Blowing the whistle- a look into the protections afforded to those who decide to speak out
The protections afforded to employees who decide to raise complaints of wrongdoing with their employers have been brought to the forefront as Jes Staley, the Chief Executive of Barclays, has come under investigation by the Financial Conduct Authority (FCA) and Prudential Regulation Authority (PRA) after admitting he had broken rules on protecting whistleblowers and used the bank’s internal security team to attempt to identify individuals who had sent anonymous letters complaining about the recruitment of a senior employee.
What is whistleblowing?
This is where a worker or employee discloses information on certain suspected wrongdoings or malpractices in the workplace to their employer (in most cases) or a third party, such as the FCA or the press, for example information which in their reasonable belief tends to show the commission of a criminal offence. A disclosure of information by a whistleblower usually relates to something that impacts on either the employer or a third party, but may not impact on them personally.
Overview of current UK legislation protecting whistleblowers
Under the Public Interest Disclosure Act 1998 (PIDA) a two-tier protection mechanism is in place for whistleblowers:
- The dismissal of an employee is automatically unfair if the reason for their dismissal is that they have made a protected disclosure; and
- A worker is protected from being subjected to any detriment as a result of making a protected disclosure.
For a whistleblower to qualify for protection they must have made a ‘qualifying disclosure’ in accordance with s43B Employment Rights Act 1996 (ERA) which also must be made in a way which meets the requirements for ‘protection’. For a qualifying disclosure to be protected the main factor taken into consideration is the identity of the person to whom the disclosure is made i.e. whether they are internal or external to the employer. Further to this, changes to the ERA in 2013 added a new requirement for those raising whistleblowing allegations to have a ”reasonable belief” that the disclosure is made in the ”public interest”.
A case to watch out for in 2017
Chesterton Global v Nurmohamed
In this case the claimant employee brought a whistleblowing claim alleging that Chestertons were deliberately manipulating the accounts to give him a lower commission income, which also affected around 100 other senior managers. On appeal, the Employment Appeal Tribunal confirmed a fairly low threshold for the ‘public interest test’ and that it is the worker’s “reasonable belief” that matters. There was no need to assess whether the disclosure was of real interest to the public, so long as the worker’s belief that the disclosure was made in the public interest was objectively reasonable. The decision in this case was reiterated in Underwood v Wincanton Plc confirming that the ‘public’ can be interpreted as a subset of the public as opposed to a whole, even if this subset consists only of fellow employees. That case concerned a written complaint by drivers about their terms and conditions of employment and the allocation of overtime. The ‘public interest test’ can therefore be satisfied even if a relatively small group of people are directly affected by the subject-matter of the disclosure.
The case of Chesterton will be reviewed by the Court of Appeal in June 2017 and when this appeal is decided it will be important for developments of the ‘public interest’ requirement of a whistleblowing claim and whether this low threshold will be maintained or reversed.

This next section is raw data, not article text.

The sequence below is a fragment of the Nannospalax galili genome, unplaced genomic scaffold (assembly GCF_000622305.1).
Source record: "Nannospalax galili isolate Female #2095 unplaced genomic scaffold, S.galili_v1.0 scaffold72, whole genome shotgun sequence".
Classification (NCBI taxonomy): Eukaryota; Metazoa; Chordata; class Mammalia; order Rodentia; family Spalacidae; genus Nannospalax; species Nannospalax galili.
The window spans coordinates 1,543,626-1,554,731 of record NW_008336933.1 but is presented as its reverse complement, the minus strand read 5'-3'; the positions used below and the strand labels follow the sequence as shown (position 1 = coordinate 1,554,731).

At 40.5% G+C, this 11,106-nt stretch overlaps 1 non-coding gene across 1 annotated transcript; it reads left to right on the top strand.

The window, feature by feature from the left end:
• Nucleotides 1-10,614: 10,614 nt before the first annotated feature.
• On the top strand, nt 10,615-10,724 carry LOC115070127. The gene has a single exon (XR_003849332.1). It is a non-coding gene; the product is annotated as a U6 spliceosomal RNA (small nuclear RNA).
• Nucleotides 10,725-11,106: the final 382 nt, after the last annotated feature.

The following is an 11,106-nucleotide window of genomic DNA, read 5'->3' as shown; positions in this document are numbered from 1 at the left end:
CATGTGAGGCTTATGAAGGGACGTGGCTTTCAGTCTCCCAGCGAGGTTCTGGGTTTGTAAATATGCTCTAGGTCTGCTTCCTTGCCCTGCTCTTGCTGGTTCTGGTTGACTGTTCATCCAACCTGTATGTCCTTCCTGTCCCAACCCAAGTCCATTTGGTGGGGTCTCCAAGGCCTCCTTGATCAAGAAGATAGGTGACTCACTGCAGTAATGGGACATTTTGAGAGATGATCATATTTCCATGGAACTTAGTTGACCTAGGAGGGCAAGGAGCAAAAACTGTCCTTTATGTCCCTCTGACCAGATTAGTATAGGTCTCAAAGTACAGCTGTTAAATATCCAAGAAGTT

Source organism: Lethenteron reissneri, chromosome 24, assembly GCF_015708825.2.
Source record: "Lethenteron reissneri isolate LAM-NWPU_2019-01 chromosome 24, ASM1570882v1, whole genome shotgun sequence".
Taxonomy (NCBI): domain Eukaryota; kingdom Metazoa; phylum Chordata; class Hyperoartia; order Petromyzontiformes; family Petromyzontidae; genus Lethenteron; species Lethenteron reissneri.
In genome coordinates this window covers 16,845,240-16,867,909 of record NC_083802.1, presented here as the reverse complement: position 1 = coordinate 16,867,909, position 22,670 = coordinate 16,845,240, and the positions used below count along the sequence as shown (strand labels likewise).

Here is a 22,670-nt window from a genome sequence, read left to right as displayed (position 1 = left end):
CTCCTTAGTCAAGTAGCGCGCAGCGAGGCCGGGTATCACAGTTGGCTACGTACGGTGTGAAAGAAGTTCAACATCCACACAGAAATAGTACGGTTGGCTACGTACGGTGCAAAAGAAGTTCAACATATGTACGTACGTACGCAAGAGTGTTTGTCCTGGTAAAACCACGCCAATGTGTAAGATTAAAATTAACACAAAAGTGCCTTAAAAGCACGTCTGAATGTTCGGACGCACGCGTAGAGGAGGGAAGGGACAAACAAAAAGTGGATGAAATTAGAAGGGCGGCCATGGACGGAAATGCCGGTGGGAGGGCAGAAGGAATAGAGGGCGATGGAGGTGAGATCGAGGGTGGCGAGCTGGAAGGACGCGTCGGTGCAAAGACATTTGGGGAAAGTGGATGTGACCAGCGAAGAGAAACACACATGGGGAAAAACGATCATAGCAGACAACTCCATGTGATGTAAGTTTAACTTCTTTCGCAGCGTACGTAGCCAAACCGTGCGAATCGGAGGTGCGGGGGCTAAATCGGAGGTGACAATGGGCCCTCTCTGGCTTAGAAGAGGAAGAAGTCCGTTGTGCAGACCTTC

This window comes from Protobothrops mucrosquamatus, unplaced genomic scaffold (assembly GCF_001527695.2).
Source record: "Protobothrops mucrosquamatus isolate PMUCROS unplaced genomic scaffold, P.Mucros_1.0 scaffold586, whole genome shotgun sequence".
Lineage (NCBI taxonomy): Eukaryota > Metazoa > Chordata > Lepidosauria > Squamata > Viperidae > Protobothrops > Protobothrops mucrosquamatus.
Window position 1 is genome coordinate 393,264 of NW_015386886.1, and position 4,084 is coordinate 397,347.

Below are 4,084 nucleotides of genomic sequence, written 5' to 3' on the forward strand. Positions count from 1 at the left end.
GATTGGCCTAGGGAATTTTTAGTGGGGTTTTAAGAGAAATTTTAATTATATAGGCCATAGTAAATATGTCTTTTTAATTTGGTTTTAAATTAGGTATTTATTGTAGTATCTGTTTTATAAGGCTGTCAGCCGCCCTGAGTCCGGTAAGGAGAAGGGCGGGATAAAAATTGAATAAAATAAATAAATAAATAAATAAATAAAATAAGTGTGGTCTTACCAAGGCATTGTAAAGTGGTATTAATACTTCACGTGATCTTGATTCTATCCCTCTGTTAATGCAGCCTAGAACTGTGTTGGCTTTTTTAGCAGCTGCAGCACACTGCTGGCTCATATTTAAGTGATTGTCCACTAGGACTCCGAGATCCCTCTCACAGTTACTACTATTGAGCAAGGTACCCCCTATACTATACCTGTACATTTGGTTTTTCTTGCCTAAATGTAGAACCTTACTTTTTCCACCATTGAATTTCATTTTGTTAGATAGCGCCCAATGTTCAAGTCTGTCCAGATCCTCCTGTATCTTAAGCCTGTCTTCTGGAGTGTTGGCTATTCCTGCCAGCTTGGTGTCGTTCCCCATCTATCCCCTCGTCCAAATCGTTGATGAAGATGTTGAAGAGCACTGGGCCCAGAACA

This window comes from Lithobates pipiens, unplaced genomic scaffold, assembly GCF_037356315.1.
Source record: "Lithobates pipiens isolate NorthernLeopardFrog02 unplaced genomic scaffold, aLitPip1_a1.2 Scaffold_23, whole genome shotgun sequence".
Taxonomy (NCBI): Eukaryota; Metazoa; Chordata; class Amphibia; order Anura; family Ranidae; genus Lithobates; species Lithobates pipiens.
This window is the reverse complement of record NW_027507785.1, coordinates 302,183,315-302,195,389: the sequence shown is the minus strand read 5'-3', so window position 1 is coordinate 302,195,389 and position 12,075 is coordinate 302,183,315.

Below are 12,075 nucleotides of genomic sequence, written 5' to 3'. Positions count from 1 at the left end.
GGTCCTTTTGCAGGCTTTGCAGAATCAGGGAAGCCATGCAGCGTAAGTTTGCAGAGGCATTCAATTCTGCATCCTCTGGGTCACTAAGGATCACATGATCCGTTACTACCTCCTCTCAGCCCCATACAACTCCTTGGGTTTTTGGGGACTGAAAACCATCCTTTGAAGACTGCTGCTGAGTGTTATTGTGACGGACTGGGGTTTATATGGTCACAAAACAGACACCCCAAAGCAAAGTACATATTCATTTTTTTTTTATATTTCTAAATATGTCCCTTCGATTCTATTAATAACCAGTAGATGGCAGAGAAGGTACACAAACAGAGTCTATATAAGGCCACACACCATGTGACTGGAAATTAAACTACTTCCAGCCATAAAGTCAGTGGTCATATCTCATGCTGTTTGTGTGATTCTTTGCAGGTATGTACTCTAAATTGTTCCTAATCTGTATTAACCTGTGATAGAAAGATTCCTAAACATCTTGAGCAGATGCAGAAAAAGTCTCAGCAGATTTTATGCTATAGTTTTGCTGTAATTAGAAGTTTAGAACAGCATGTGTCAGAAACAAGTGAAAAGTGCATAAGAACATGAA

Is the current protection enough?
In the UK over the past two years the number of whistleblowers who have reported grievances to the FCA has dropped. The common hypothesis for this decline is that not enough protection is offered by regulatory organisations such as the FCA, nor by employer organisations to those employees who decide to speak out.
Current whistleblowing legislation puts no positive obligation on employers to encourage whistleblowing or implement a whistleblowing policy, and the protection offered by current UK legislation for whistleblowers has come under scrutiny and criticism over the years. This criticism has been further compounded by the recent publication of the Law Commission’s report setting out proposals to reform the Official Secrets Act. This called for a significant increase in prison sentences for those who decide to reveal state secrets, which was met with an outcry from whistleblower charities and civil liberties groups.
The Barclays whistleblower investigation provides a serious test of the whistleblowing provisions that came into effect in the financial services sector in 2016, alongside the senior managers and certification regime which is targeted at improving individual accountability in this sector and which is intended to promote an open culture encouraging employees to raise concerns about poor behaviour as a key element of good corporate governance. There are concerns that these whistleblowing regulations have not gone far enough to protect whistleblowers and there is speculation that this investigation will lead to demand for more meaningful scrutiny and accountability of financial institutions by the regulators.
Despite recent legislative changes and increased emphasis on supporting whistleblowers, there are concerns in some quarters that the regimes for the protection of whistleblowers still leave a lot to be desired. Whether the media attention surrounding the Barclays investigation will resonate into the wider corporate culture is still to be seen. What is clear is that whistleblowing needs to be addressed by all companies and employer organisations alike in order that effective systems are put in place to provide employees with the necessary safeguards.